Jean’s Gospel:You Are One in Christ
I am mildly anxious this Tuesday afternoon as I begin writing this article. The midterm elections are today and many of the contests I am following are considered “toss ups” or “leaning.” Politics has always divided people to a certain extent, but I have noticed a trend towards greater political polarization in our national and local discourse.
I am particularly concerned that our political polarization could further invade the sacred spaces that Christians share in our churches, which are formed not in politics, but in the death and resurrection of Jesus Christ.
When we speak of “one holy Christian and apostolic Church,” my tradition, for good and biblical reasons, often places the accent on the unity of doctrine. I do not here wish to minimize the importance of the unity of doctrine in the Church. However, I want to reflect in this article on a different aspect of unity, which is also fully emphasized in the apostolic writings: the unity of the fellowship of believers, created from the disunity of our fallen world.
The first few generations of Christians dealt with arguably more political polarization than we do, yet they did not have the luxury or convenience of planting culturally homogenous enclaves for Christian worship. Instead, what we find are the apostles striving mightily to bring Christians from diverse backgrounds together in culturally heterogenous congregations.
Both Paul and James addressed problems arising from wealthy and poor Christians worshiping together. Paul dealt with the reconciliation of a Christian slave and his Christian master. He dealt with the roles of men and women in worship. Paul also dealt with unity among Christians who came from different food traditions and religious backgrounds. In the early churches there were Roman citizens, freed slaves, slaves, Christians of Jewish ancestry whose traditional homeland was at that time under Roman occupation, and a mix of racial, ethnic and socio-economic classes.
The only thing that brought together the early Christians was their shared confession of faith in Jesus Christ. They had received the promise: “For as many of you as were baptized into Christ have put on Christ.” (Gal. 3:27) This promise delivered in Baptism united them to the death and resurrection of Jesus Christ, which not only reconciled them with the Father in heaven, but it recreated them as Christians in a new single reconstituted family of God with Jesus as their head.
It is difficult for me as an American citizen who has grown up a free, white, male citizen of the wealthiest country in the history of the world to imagine the challenges of integrating the churches in Asia Minor during the first couple centuries after Christ’s ascension. What might have gone through Peter’s mind when he witnessed a Roman Centurion receive the Holy Spirit? How much Jewish blood was spilt at the hand or command of Cornelius?
The epistles certainly testify to the challenges of uniting the early churches. Yet the apostles never gave up, and the Word of the Lord spread like wildfire through the pagan world until Constantine made Christianity the official religion of the Roman Empire during the fourth century. The Word is trustworthy: “he who is in you is greater than he who is in the world.” (1 John 4:4)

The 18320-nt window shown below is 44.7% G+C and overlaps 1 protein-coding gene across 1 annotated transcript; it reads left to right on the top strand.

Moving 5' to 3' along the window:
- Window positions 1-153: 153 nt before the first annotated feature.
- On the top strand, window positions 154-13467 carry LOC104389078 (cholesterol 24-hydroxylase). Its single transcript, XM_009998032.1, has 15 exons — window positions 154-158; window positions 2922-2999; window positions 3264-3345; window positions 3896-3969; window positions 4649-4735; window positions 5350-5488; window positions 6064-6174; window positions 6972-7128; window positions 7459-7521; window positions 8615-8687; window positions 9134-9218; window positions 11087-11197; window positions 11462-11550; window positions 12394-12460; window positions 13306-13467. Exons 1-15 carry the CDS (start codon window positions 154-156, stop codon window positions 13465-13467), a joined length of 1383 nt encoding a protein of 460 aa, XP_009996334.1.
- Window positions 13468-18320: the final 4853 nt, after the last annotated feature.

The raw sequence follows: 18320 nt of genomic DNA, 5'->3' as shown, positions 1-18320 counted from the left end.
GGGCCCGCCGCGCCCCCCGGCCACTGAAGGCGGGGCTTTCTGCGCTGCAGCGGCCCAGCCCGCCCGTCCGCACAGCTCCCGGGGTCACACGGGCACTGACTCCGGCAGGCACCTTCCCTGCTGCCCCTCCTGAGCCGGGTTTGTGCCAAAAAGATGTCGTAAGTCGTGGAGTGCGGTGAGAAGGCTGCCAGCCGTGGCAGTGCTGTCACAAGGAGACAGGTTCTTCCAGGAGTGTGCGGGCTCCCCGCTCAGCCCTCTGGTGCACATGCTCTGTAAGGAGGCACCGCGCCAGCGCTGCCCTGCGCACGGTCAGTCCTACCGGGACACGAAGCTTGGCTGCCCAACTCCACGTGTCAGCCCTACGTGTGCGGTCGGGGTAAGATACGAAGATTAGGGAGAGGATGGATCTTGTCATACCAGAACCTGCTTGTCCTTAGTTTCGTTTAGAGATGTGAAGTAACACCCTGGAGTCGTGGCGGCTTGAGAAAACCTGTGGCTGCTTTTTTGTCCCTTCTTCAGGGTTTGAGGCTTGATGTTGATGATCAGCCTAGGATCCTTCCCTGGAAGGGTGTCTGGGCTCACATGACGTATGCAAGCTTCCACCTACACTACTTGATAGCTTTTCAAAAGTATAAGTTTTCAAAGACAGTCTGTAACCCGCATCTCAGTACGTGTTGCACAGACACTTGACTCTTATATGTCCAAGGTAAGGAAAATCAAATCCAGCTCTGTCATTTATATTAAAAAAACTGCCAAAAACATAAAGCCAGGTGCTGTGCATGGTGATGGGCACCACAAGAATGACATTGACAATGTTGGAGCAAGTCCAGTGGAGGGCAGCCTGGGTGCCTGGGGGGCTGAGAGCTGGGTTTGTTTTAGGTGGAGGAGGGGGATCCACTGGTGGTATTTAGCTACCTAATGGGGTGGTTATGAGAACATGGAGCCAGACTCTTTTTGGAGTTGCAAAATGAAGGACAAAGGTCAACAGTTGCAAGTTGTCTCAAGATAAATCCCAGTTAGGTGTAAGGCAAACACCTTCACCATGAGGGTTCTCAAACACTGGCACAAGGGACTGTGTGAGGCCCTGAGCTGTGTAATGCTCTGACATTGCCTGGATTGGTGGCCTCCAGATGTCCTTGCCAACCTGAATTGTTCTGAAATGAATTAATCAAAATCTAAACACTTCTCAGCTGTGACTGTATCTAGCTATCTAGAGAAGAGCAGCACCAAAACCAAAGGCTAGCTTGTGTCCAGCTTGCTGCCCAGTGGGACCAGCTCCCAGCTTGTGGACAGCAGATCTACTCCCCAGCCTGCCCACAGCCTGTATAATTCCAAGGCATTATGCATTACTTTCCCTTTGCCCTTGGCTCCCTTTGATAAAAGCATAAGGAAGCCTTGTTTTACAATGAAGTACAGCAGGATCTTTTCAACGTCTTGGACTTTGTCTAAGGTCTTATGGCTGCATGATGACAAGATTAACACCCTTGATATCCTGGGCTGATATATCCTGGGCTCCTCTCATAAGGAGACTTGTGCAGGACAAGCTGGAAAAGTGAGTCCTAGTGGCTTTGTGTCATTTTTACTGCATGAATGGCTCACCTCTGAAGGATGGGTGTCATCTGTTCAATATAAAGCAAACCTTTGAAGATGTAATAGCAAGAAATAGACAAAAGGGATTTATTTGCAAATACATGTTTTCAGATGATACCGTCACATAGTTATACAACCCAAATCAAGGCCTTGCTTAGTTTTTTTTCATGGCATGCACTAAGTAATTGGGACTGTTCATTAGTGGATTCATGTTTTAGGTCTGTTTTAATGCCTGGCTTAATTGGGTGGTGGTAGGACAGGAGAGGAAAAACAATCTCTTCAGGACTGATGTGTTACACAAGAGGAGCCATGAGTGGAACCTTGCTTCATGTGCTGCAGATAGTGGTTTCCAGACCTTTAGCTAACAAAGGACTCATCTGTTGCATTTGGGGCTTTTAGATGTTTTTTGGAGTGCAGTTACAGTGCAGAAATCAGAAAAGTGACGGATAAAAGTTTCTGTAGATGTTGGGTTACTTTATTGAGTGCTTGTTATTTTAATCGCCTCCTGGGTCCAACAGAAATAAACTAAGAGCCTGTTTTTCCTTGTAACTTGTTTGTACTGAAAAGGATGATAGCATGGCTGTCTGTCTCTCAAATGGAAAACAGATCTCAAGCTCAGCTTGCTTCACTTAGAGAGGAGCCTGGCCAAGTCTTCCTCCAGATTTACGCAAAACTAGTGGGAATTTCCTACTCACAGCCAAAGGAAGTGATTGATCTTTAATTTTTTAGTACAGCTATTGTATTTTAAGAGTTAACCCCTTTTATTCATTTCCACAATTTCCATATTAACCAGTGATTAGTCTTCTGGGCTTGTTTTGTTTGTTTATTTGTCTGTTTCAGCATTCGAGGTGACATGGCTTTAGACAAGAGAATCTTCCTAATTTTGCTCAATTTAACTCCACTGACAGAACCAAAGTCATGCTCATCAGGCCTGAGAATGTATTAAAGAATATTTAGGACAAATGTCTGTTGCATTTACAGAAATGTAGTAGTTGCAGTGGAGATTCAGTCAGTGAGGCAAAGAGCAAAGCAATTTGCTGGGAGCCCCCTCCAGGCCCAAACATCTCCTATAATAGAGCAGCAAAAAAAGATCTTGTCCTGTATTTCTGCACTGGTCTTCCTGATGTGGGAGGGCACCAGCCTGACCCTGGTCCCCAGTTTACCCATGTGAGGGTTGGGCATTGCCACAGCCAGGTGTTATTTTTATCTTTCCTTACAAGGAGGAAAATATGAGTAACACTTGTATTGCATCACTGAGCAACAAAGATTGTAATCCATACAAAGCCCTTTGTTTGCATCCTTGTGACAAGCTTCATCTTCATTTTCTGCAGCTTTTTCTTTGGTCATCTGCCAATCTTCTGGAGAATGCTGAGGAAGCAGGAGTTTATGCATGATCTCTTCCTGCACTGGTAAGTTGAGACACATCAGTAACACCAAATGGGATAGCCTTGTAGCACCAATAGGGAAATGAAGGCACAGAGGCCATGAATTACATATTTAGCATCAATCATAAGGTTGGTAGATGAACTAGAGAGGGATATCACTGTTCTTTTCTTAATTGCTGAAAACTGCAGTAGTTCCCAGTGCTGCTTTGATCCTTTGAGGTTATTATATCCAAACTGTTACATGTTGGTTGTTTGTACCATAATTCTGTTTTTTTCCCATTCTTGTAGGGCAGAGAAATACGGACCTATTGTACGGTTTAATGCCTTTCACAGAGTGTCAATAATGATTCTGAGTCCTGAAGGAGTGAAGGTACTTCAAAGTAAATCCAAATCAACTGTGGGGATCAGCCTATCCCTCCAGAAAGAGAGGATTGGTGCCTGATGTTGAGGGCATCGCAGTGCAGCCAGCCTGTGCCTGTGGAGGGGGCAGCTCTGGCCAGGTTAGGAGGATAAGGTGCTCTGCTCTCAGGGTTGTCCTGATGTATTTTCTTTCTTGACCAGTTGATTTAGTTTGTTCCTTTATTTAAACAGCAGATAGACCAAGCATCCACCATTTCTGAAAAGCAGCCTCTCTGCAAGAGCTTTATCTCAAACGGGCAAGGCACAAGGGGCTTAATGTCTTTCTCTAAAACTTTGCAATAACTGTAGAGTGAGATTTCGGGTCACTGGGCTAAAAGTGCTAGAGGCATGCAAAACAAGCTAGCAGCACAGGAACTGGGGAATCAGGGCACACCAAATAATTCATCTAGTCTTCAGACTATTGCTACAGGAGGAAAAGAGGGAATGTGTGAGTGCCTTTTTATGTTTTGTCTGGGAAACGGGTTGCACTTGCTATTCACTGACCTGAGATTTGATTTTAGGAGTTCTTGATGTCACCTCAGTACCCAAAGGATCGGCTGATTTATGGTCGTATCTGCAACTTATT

I do not think our divisions in America come anywhere close to the divisions that existed outside the early Christian churches. Yet, I acknowledge that we do have our cultural and political divisions and, regrettably, our churches have not been as vigilant as they should be about proclaiming not our temporal identities but our eternal and greater identities as one people of God, all bearing the same image of God, all baptized into the same Savior, all forgiven sinners, and all destined to dine at the same wedding feast of the Lamb.
For as long as the Lord gives us breath in this fallen world, it is not too late for any of us to embrace our identity in Christ and make it primary in our lives. It is, after all, the only identity that our Father in heaven blesses and is the only identity of imperishable worth. There is freedom in Christ.
With eternity in the horizon, faith in Christ frees us from having to engage the world by its fears, anger, tactics, despair, cynicism, etc. Christ frees us to be instruments of His love and mercy in and for the world. I believe this is what Peter had in mind when he described the Church as “a chosen race, a royal priesthood, a holy nation, a people for his own possession, that you may proclaim the excellencies of him who called you out of darkness into his marvelous light.” (1 Peter 2:9)
We do not know what our God has in immediate store for this world or for America, but we know both what our eternal future is and how we should live, both with one another in the Body of Christ and as part of our larger temporal communities. We are all God’s royal priests. Therefore, may we abhor what is evil, and hold fast to what is good. May we bless those who persecute us; we bless and do not curse. Let us rejoice with those who rejoice and weep with those who weep. “Live in harmony with one another….” (Rom. 12:16)
So, regardless of how the elections this midterm turn out, let us not be anxious, fearful, depressed or angry. Christ has risen! Christ has set us free! Christ will come again! Moreover, may our churches proclaim Christ crucified and welcome people from every walk of life and background into our fellowships. “What do you have that you did not receive?” (1 Cor. 4:7) Amen.
Our Father in heaven: preserve us in the one true faith; keep us in Your Word; strengthen us in faith towards you and in fervent love towards one another; frustrate, hinder and destroy the evil works of darkness in our world; and come again soon. Amen.